Migrating to WooCommerce from GoDaddy Online Store – 5 Easy Steps

Recently, a family member asked for my help to migrate their store to WooCommerce. Since we were migrating to WooCommerce from GoDaddy Online Store, I logged into their current store interface to start exporting data. To my surprise, there was no native export functionality for products within the GoDaddy Online Store interface. After looking for a workaround and testing a couple pieces of software, I found a Chrome extension that did the trick. Within 30 minutes, I managed to migrate all 33 products, images, descriptions, and other product meta to WooCommerce. If you’re migrating to WooCommerce from GoDaddy Online Store, you can do it using these 5 straightforward steps.

Step 1: Download ‘Export GoDaddy Products’

While there’s no native functionality to export products from the GoDaddy Online Store interface, there’s enough demand for the capability that developers have created third-party tools to get the job done. I tested a couple of the tools, and found one that worked. It’s called, ‘Export GoDaddy Products’, and you’ll need to have Google Chrome installed to use it. It also costs $49.99 (as of the publish date of this article). If you factor in the time and hassle of manually moving products, the price tag is well worth it.

export godaddy products chrome extension helps when migrating to WooCommerce from GoDaddy Online Store

Step 2: Navigate to GoDaddy Store ‘Products’ list

Once you’ve downloaded and installed the Export GoDaddy Products Chrome extension, head over to your GoDaddy Online Store’s product listing page. Once you’re there, click on the icon in your Chrome extensions bar for, “Export GoDaddy Products”. 

When exporting, click the, “Facebook” tab instead of the “Shopify” tab. The resulting CSV will be much easier to work with when importing into WooCommerce. Finally, no need to page between products to get a full list. The plugin will automatically download all products in one quick swoop!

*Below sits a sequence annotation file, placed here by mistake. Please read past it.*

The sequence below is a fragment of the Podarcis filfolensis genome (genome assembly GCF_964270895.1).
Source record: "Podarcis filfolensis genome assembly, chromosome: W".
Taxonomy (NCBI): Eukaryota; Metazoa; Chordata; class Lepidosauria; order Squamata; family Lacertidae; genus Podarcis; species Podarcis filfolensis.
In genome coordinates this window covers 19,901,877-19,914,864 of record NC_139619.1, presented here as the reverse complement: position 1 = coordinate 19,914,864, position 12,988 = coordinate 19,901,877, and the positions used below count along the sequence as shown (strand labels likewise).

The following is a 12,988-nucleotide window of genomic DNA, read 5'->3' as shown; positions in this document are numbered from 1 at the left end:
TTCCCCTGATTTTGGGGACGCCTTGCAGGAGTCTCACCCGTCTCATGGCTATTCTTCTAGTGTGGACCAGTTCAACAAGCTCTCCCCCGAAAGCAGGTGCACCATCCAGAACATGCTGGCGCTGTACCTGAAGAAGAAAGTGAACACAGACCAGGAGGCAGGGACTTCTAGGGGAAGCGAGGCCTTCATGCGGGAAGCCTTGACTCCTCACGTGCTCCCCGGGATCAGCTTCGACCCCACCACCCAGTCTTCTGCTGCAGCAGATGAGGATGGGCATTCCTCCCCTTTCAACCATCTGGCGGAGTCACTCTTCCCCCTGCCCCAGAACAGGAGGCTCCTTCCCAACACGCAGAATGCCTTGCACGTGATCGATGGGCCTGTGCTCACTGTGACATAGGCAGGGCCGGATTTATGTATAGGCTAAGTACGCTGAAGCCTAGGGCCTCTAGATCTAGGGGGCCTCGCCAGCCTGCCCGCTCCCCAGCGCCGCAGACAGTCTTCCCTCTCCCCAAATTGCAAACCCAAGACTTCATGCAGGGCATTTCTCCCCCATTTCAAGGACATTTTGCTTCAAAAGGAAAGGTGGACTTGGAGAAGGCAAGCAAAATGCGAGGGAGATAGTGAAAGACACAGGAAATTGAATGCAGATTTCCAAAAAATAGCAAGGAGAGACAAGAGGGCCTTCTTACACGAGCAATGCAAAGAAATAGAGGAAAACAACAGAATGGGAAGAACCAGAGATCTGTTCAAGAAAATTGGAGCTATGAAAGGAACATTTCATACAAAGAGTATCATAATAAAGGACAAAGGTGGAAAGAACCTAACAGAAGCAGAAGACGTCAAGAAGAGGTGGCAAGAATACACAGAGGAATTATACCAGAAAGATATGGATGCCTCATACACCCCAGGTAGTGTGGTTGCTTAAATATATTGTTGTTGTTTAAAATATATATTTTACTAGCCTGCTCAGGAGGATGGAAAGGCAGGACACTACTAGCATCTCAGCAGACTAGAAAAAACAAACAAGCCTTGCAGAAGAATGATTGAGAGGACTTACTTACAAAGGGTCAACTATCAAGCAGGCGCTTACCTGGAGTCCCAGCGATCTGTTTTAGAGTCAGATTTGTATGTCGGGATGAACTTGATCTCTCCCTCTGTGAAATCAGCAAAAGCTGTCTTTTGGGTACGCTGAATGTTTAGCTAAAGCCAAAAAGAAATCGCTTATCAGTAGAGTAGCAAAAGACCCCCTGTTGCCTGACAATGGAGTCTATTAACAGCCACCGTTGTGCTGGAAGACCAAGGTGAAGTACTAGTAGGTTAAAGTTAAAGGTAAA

Step 3: Download Customers and Orders

When migrating to WooCommerce from GoDaddy Store, it’s a good idea to bring your customers and their orders with you. While you won’t be able to bring over your customer’s passwords, you can automatically create accounts for them so that they can request a new password the next time they visit your store (or you can send an email out to encourage them to change their password and stop by your new store).

Step 4: Install WP All Import and add-ons on the destination WooCommerce site

Now it’s time to import all of the data into WooCommerce. While you might think the native product import functionality of WooCommerce would be sufficient, it has a hard time with the way image URLs are formatted from the Cloudinary CDN that GoDaddy uses. Instead, WP All Import (Import Pro Package) is more than up for the task. Make sure to install WP All Import, WooCommerce Add-On, and User Add-On.

Tip: If you don’t want to pay for WP All Import, it’s free as a part of Nexcess Managed WooCommerce plans.

Step 5: Import data files into WooCommerce

Now that you have WP All Import installed, it’s time to start mapping fields and importing the data. Order of operations is important. Make sure to import products, then users, then orders. Doing it in any other order may lead to products, users, and orders not being linked correctly. While mapping fields from your data export is mostly straightforward, I’ve provided some gists below to help as you’re migrating to WooCommerce from your GoDaddy store. You might have to tweak field mappings a little for your particular situation. 

WP All Import templates gist

Tip: Before importing orders, make sure to set up your WooCommerce payment, shipping, and tax options.

???? Finish Migrating to WooCommerce from GoDaddy Online Store

That’s it! Hopefully these tips have helped you save some time and frustration. I’m forever a huge fan of using open source software because of the extensibility and community that often comes along with it.

2 Responses

    1. I had some issues with monthly billing for the extension. While I suppose it’s possible that GoDaddy had something to do with it, I’m guessing the demise had something to do with billing complaints or breaking the Chrome Store’s TOS.

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